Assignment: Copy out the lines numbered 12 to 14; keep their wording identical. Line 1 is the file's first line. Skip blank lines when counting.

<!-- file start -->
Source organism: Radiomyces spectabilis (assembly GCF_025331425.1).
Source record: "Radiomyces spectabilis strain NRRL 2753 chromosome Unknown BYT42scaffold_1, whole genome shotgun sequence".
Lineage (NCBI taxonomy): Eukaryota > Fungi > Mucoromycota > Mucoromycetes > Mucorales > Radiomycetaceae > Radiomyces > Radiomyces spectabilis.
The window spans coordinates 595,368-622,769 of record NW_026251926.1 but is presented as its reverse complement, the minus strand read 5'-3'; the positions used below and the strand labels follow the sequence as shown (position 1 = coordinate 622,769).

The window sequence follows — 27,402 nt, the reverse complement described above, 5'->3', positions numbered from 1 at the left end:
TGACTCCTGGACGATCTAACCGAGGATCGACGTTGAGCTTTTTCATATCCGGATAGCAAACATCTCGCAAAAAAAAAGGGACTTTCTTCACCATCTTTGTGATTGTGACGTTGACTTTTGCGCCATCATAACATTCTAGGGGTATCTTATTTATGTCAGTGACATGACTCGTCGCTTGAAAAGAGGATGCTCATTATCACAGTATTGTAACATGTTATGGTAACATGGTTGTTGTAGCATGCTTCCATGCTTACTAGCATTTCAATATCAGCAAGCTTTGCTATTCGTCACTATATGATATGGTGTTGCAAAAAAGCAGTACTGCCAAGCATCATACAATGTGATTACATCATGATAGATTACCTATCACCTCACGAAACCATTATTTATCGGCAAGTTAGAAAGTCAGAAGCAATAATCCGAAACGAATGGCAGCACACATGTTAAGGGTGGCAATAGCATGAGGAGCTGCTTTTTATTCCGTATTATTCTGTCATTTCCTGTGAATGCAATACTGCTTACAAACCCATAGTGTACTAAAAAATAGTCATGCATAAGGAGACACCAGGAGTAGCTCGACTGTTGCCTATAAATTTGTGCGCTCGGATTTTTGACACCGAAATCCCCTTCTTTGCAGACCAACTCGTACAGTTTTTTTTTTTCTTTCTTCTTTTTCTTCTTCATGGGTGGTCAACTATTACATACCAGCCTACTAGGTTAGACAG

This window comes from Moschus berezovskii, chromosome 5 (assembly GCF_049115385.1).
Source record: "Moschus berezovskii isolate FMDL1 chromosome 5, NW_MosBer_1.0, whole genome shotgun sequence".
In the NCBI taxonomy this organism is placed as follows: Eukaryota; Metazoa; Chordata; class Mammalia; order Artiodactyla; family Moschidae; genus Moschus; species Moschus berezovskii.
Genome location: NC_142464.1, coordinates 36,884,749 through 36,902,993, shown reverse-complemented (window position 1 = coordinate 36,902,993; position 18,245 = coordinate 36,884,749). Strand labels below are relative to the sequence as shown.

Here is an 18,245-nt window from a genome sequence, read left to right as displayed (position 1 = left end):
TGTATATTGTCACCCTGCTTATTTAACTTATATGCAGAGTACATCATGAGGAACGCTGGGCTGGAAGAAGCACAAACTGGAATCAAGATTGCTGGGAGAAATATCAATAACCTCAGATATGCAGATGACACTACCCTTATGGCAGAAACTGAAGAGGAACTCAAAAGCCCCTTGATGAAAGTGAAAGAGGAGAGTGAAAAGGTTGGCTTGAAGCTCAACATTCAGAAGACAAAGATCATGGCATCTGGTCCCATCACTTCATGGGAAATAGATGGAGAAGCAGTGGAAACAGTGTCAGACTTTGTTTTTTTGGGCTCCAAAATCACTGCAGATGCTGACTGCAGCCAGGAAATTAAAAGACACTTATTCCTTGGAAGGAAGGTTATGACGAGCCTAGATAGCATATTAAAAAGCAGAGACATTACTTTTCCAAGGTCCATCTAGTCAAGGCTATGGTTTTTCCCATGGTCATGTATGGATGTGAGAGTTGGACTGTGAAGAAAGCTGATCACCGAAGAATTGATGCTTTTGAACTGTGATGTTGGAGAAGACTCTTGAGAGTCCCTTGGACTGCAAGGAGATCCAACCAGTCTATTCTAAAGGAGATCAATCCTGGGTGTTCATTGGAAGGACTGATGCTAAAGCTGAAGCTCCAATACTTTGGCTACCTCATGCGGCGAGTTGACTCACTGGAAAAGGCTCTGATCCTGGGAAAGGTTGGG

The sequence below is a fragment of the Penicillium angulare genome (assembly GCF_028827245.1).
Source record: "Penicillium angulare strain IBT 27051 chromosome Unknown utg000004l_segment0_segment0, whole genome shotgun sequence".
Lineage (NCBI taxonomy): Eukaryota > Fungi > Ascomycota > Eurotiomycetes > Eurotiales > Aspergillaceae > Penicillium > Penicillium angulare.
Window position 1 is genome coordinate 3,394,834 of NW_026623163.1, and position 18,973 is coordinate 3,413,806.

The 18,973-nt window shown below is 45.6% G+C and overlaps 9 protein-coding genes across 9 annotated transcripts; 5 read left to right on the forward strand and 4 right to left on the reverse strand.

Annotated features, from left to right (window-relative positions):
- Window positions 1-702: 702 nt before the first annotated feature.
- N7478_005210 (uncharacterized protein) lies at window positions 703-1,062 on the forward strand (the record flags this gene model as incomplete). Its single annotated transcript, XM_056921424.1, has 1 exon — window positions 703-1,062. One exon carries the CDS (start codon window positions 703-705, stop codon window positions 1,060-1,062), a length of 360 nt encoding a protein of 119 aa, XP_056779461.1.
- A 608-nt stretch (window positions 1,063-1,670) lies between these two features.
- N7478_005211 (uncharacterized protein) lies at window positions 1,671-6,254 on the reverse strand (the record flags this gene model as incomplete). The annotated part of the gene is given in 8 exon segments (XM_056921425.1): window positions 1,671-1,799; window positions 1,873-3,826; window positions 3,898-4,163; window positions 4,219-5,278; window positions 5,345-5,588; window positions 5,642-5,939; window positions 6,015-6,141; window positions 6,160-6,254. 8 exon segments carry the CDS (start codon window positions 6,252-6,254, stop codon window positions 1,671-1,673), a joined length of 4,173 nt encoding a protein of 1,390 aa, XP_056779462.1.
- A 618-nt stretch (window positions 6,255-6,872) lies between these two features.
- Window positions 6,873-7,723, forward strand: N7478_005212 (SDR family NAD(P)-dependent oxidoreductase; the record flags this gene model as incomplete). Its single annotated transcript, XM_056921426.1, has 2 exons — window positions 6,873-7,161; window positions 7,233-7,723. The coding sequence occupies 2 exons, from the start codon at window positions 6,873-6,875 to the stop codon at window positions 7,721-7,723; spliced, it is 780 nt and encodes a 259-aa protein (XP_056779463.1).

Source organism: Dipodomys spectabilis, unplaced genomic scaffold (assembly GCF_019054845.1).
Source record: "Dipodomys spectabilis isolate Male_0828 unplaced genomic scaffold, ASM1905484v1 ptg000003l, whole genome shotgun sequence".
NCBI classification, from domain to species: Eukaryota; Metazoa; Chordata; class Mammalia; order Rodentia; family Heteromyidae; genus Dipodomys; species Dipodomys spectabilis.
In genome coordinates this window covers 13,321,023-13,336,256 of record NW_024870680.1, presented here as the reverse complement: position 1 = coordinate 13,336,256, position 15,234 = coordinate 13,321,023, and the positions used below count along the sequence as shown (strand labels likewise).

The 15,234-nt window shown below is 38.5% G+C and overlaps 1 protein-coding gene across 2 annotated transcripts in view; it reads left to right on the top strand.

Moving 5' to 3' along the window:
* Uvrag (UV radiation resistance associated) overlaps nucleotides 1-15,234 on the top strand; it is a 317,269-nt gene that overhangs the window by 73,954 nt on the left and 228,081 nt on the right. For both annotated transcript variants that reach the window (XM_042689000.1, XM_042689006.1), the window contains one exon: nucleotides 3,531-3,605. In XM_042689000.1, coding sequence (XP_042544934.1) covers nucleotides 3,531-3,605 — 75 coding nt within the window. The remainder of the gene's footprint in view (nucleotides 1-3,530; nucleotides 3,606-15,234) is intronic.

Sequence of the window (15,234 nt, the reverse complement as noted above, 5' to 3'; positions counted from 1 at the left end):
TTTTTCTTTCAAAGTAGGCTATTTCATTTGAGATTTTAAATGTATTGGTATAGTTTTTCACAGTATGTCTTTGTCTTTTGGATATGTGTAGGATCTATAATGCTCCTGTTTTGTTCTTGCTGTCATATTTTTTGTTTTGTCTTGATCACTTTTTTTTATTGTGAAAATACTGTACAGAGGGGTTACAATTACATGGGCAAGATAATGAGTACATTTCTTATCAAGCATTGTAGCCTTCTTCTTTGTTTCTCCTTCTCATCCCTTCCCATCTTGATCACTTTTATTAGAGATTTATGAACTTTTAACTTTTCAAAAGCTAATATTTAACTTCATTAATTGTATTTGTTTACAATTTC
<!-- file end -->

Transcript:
TGTATATTGTCACCCTGCTTATTTAACTTATATGCAGAGTACATCATGAGGAACGCTGGGCTGGAAGAAGCACAAACTGGAATCAAGATTGCTGGGAGAAATATCAATAACCTCAGATATGCAGATGACACTACCCTTATGGCAGAAACTGAAGAGGAACTCAAAAGCCCCTTGATGAAAGTGAAAGAGGAGAGTGAAAAGGTTGGCTTGAAGCTCAACATTCAGAAGACAAAGATCATGGCATCTGGTCCCATCACTTCATGGGAAATAGATGGAGAAGCAGTGGAAACAGTGTCAGACTTTGTTTTTTTGGGCTCCAAAATCACTGCAGATGCTGACTGCAGCCAGGAAATTAAAAGACACTTATTCCTTGGAAGGAAGGTTATGACGAGCCTAGATAGCATATTAAAAAGCAGAGACATTACTTTTCCAAGGTCCATCTAGTCAAGGCTATGGTTTTTCCCATGGTCATGTATGGATGTGAGAGTTGGACTGTGAAGAAAGCTGATCACCGAAGAATTGATGCTTTTGAACTGTGATGTTGGAGAAGACTCTTGAGAGTCCCTTGGACTGCAAGGAGATCCAACCAGTCTATTCTAAAGGAGATCAATCCTGGGTGTTCATTGGAAGGACTGATGCTAAAGCTGAAGCTCCAATACTTTGGCTACCTCATGCGGCGAGTTGACTCACTGGAAAAGGCTCTGATCCTGGGAAAGGTTGGG

The sequence below is a fragment of the Penicillium angulare genome (assembly GCF_028827245.1).
Source record: "Penicillium angulare strain IBT 27051 chromosome Unknown utg000004l_segment0_segment0, whole genome shotgun sequence".